Median existing single-family home prices rose in more metropolitan areas in the second quarter compared to the first, but a lack of inventory in lower price ranges limited buyer choice, according to the latest quarterly report from the National Association of Realtors.
The median existing single-family home price rose in 110 of 147 metropolitan statistical areas based on closings in the second quarter compared to the year-ago quarter. That's up from 74 metros that showed price gains from the first quarter and up from 41 that showed price increases in the second quarter of 2011.
Three areas were unchanged and 34 had price declines in the latest report.
Lawrence Yun, NAR chief economist, said home prices are set to rise in more markets going forward.
“It’s most encouraging to see a growing number of metro areas with rising median prices, which is improving the equity position of existing homeowners," he said.
“Some of the improvement in prices is due to a smaller share of sales in low price ranges where inventory is tight.”
The national median existing single-family home price was $181,500 in the second quarter, up 7.3% from $169,100 in the second quarter of 2011. It marks the strongest yearly increase since the first quarter of 2006 when the median price rose 9.4%.
But even with the gain, the current price is 20.1% below the record set in 2006.
Distressed homes, including foreclosures and short sales, accounted for 26% of second quarter sales, down from 33% a year ago.
Foreclosure filings on U.S. properties declined 3% from June to July and declined 10% from year-ago levels, according to the latest RealtyTrac report.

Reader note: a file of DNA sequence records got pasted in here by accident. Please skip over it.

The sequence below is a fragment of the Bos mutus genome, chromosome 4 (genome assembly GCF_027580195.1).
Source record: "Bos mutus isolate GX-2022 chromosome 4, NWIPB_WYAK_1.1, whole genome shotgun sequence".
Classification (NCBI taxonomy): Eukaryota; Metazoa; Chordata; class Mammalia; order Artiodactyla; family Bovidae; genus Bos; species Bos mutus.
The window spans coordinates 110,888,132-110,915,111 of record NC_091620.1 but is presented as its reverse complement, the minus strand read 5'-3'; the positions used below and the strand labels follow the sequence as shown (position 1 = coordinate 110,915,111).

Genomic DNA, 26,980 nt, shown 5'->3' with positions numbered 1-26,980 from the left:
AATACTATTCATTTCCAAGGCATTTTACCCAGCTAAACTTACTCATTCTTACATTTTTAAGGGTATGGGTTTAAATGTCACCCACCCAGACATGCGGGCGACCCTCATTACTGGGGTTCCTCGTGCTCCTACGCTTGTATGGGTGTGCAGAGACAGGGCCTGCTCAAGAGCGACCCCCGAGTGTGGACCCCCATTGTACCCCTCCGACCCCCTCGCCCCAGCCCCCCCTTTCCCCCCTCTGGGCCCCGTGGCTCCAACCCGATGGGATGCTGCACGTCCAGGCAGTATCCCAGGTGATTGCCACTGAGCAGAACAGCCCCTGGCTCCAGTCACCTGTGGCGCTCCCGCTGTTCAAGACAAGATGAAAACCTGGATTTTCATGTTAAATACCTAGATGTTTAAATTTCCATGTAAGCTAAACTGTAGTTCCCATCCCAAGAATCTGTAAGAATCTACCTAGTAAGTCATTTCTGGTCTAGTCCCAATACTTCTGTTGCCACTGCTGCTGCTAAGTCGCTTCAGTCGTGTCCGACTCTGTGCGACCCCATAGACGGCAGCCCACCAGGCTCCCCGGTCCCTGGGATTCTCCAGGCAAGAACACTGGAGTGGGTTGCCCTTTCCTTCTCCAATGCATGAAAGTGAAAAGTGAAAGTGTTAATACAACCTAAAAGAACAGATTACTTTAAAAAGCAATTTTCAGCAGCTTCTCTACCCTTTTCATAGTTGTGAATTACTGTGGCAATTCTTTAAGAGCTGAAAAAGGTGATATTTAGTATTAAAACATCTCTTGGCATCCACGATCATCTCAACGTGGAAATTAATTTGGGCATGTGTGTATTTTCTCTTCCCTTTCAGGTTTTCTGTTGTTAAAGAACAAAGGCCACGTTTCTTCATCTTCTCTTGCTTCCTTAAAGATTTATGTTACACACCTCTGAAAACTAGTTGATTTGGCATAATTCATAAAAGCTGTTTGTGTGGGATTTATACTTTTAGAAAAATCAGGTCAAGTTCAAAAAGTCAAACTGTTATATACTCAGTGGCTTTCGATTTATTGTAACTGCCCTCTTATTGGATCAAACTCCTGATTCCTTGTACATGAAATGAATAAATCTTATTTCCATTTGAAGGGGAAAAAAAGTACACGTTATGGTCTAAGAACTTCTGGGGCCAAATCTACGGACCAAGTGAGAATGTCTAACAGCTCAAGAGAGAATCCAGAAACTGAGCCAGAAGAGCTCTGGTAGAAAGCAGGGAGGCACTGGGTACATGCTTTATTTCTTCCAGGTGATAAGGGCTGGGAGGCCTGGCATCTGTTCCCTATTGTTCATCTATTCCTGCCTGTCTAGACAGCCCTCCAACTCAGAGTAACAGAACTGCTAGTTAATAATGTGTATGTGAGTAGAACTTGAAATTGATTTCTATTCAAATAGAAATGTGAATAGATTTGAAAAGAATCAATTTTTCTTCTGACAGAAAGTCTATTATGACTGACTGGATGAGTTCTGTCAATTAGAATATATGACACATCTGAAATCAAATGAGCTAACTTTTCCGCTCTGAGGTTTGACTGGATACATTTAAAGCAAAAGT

Total existing-home sales, including single-family and condo, slipped 0.7% to a seasonally adjusted annual rate of 4.54 million in the second quarter from 4.57 million in the first quarter, but were 8.6% above the 4.18 million pace during the second quarter of 2011.
At the end of the second quarter, there were 2.39 million existing homes available for sale, 24.4% below the close of the second quarter of 2011.
Regionally, existing-home sales in the Northeast slipped 0.6% in the second quarter but are 10.6% above the second quarter of 2011 while the median existing single-family home declined 1.6% to $241,300 from a year ago.
In the Midwest, existing-home sales rose 1.3% and are 16.2% higher than a year ago. The median existing single-family home price in the Midwest rose 7.5% to $149,400 in the second quarter from the same quarter in 2011.
Existing-home sales in the South increased 1.3% in the second quarter and are 7.7% above the second quarter of 2011. The median existing single-family home price increased 7.4% to $163,200 from a year earlier.
With tight inventory, existing-home sales in the West fell 5.3% in the second quarter but are 3% higher than a year ago while the median home price jumped 13.4% to $234,000 from the year-ago period.
“Inventory is pretty tight in all prices ranges in most of the West except for the upper end, which accounts for the sharp price gain,” Yun said.
The housing market is improving in the midst of economic uncertainty, CoreLogic (CLGX) said in its August MarketPulse Report. The pulse report shows home prices, including distressed sales, rising 2.5% year-over-year in June and 1.3% over the previous month.